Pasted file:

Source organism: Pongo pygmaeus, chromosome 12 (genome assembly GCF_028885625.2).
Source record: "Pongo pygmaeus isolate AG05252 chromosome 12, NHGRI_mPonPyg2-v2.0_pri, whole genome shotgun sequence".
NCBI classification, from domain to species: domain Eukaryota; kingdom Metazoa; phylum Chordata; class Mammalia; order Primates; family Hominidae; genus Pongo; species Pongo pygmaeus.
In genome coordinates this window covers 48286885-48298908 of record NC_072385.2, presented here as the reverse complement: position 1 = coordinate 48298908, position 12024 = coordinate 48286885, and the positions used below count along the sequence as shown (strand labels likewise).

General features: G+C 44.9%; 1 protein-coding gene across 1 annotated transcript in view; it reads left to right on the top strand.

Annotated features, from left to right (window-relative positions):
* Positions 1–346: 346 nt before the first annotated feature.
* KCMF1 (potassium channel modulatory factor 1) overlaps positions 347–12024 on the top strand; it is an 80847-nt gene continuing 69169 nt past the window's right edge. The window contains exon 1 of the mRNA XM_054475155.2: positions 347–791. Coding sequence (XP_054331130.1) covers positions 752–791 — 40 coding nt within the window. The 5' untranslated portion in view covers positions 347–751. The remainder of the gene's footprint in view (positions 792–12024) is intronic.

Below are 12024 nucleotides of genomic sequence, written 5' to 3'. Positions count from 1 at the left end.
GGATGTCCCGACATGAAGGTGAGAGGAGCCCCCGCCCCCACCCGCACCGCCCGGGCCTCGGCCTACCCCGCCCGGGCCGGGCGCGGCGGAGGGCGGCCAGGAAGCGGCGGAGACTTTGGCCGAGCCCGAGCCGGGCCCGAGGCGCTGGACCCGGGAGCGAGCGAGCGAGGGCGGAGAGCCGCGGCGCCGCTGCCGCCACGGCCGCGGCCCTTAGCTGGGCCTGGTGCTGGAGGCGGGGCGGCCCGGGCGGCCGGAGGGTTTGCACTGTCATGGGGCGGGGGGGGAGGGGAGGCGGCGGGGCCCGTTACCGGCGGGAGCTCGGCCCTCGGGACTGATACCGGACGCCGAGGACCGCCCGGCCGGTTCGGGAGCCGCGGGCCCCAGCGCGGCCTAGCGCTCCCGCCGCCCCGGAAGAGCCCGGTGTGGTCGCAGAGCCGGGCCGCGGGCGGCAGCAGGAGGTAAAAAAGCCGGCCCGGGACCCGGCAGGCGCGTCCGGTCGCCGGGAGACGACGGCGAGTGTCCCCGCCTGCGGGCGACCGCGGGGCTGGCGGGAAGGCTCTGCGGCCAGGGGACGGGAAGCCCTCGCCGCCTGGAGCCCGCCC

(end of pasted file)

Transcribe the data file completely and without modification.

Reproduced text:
Source organism: Pongo pygmaeus, chromosome 12 (genome assembly GCF_028885625.2).
Source record: "Pongo pygmaeus isolate AG05252 chromosome 12, NHGRI_mPonPyg2-v2.0_pri, whole genome shotgun sequence".
NCBI classification, from domain to species: domain Eukaryota; kingdom Metazoa; phylum Chordata; class Mammalia; order Primates; family Hominidae; genus Pongo; species Pongo pygmaeus.
In genome coordinates this window covers 48286885-48298908 of record NC_072385.2, presented here as the reverse complement: position 1 = coordinate 48298908, position 12024 = coordinate 48286885, and the positions used below count along the sequence as shown (strand labels likewise).

General features: G+C 44.9%; 1 protein-coding gene across 1 annotated transcript in view; it reads left to right on the top strand.

Annotated features, from left to right (window-relative positions):
* Positions 1–346: 346 nt before the first annotated feature.
* KCMF1 (potassium channel modulatory factor 1) overlaps positions 347–12024 on the top strand; it is an 80847-nt gene continuing 69169 nt past the window's right edge. The window contains exon 1 of the mRNA XM_054475155.2: positions 347–791. Coding sequence (XP_054331130.1) covers positions 752–791 — 40 coding nt within the window. The 5' untranslated portion in view covers positions 347–751. The remainder of the gene's footprint in view (positions 792–12024) is intronic.

Below are 12024 nucleotides of genomic sequence, written 5' to 3'. Positions count from 1 at the left end.
GGATGTCCCGACATGAAGGTGAGAGGAGCCCCCGCCCCCACCCGCACCGCCCGGGCCTCGGCCTACCCCGCCCGGGCCGGGCGCGGCGGAGGGCGGCCAGGAAGCGGCGGAGACTTTGGCCGAGCCCGAGCCGGGCCCGAGGCGCTGGACCCGGGAGCGAGCGAGCGAGGGCGGAGAGCCGCGGCGCCGCTGCCGCCACGGCCGCGGCCCTTAGCTGGGCCTGGTGCTGGAGGCGGGGCGGCCCGGGCGGCCGGAGGGTTTGCACTGTCATGGGGCGGGGGGGGAGGGGAGGCGGCGGGGCCCGTTACCGGCGGGAGCTCGGCCCTCGGGACTGATACCGGACGCCGAGGACCGCCCGGCCGGTTCGGGAGCCGCGGGCCCCAGCGCGGCCTAGCGCTCCCGCCGCCCCGGAAGAGCCCGGTGTGGTCGCAGAGCCGGGCCGCGGGCGGCAGCAGGAGGTAAAAAAGCCGGCCCGGGACCCGGCAGGCGCGTCCGGTCGCCGGGAGACGACGGCGAGTGTCCCCGCCTGCGGGCGACCGCGGGGCTGGCGGGAAGGCTCTGCGGCCAGGGGACGGGAAGCCCTCGCCGCCTGGAGCCCGCCC